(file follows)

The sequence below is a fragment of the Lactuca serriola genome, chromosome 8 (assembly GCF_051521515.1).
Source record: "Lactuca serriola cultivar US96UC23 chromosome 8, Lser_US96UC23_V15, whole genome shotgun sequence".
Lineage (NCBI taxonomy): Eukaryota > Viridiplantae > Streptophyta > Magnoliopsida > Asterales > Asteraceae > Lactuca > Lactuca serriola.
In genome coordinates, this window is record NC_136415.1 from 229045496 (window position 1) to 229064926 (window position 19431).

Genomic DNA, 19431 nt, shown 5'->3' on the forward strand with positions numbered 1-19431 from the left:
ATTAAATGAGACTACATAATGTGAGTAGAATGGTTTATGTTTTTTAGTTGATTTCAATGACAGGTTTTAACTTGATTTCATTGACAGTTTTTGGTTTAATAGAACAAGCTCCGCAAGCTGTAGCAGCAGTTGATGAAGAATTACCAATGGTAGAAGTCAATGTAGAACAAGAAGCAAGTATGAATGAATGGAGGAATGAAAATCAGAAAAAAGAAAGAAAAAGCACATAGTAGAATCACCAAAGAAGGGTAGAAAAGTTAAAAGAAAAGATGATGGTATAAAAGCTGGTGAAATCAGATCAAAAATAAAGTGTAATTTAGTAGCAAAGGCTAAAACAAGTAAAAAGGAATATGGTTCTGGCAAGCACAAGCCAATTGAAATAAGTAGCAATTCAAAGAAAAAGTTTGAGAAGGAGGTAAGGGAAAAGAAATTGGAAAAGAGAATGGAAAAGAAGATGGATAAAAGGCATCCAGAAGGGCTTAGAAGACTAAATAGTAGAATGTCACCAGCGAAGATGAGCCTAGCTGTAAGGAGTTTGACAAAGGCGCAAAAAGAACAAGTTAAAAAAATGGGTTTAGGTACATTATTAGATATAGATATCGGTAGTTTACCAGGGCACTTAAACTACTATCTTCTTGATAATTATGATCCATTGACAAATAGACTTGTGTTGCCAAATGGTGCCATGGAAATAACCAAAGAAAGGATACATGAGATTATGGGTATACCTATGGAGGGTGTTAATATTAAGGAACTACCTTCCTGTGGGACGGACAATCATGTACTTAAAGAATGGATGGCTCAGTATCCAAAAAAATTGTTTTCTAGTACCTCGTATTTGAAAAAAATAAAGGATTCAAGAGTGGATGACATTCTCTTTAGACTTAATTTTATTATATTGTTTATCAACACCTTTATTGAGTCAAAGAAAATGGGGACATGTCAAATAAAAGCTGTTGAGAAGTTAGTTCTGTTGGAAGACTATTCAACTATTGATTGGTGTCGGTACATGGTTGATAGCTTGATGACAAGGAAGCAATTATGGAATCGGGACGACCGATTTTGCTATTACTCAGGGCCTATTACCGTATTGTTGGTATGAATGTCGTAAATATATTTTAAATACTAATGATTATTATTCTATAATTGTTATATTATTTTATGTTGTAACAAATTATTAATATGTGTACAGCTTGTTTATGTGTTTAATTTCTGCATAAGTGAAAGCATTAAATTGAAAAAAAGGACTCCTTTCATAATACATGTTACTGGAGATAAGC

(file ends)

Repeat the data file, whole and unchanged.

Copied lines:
The sequence below is a fragment of the Lactuca serriola genome, chromosome 8 (assembly GCF_051521515.1).
Source record: "Lactuca serriola cultivar US96UC23 chromosome 8, Lser_US96UC23_V15, whole genome shotgun sequence".
Lineage (NCBI taxonomy): Eukaryota > Viridiplantae > Streptophyta > Magnoliopsida > Asterales > Asteraceae > Lactuca > Lactuca serriola.
In genome coordinates, this window is record NC_136415.1 from 229045496 (window position 1) to 229064926 (window position 19431).

Genomic DNA, 19431 nt, shown 5'->3' on the forward strand with positions numbered 1-19431 from the left:
ATTAAATGAGACTACATAATGTGAGTAGAATGGTTTATGTTTTTTAGTTGATTTCAATGACAGGTTTTAACTTGATTTCATTGACAGTTTTTGGTTTAATAGAACAAGCTCCGCAAGCTGTAGCAGCAGTTGATGAAGAATTACCAATGGTAGAAGTCAATGTAGAACAAGAAGCAAGTATGAATGAATGGAGGAATGAAAATCAGAAAAAAGAAAGAAAAAGCACATAGTAGAATCACCAAAGAAGGGTAGAAAAGTTAAAAGAAAAGATGATGGTATAAAAGCTGGTGAAATCAGATCAAAAATAAAGTGTAATTTAGTAGCAAAGGCTAAAACAAGTAAAAAGGAATATGGTTCTGGCAAGCACAAGCCAATTGAAATAAGTAGCAATTCAAAGAAAAAGTTTGAGAAGGAGGTAAGGGAAAAGAAATTGGAAAAGAGAATGGAAAAGAAGATGGATAAAAGGCATCCAGAAGGGCTTAGAAGACTAAATAGTAGAATGTCACCAGCGAAGATGAGCCTAGCTGTAAGGAGTTTGACAAAGGCGCAAAAAGAACAAGTTAAAAAAATGGGTTTAGGTACATTATTAGATATAGATATCGGTAGTTTACCAGGGCACTTAAACTACTATCTTCTTGATAATTATGATCCATTGACAAATAGACTTGTGTTGCCAAATGGTGCCATGGAAATAACCAAAGAAAGGATACATGAGATTATGGGTATACCTATGGAGGGTGTTAATATTAAGGAACTACCTTCCTGTGGGACGGACAATCATGTACTTAAAGAATGGATGGCTCAGTATCCAAAAAAATTGTTTTCTAGTACCTCGTATTTGAAAAAAATAAAGGATTCAAGAGTGGATGACATTCTCTTTAGACTTAATTTTATTATATTGTTTATCAACACCTTTATTGAGTCAAAGAAAATGGGGACATGTCAAATAAAAGCTGTTGAGAAGTTAGTTCTGTTGGAAGACTATTCAACTATTGATTGGTGTCGGTACATGGTTGATAGCTTGATGACAAGGAAGCAATTATGGAATCGGGACGACCGATTTTGCTATTACTCAGGGCCTATTACCGTATTGTTGGTATGAATGTCGTAAATATATTTTAAATACTAATGATTATTATTCTATAATTGTTATATTATTTTATGTTGTAACAAATTATTAATATGTGTACAGCTTGTTTATGTGTTTAATTTCTGCATAAGTGAAAGCATTAAATTGAAAAAAAGGACTCCTTTCATAATACATGTTACTGGAGATAAGC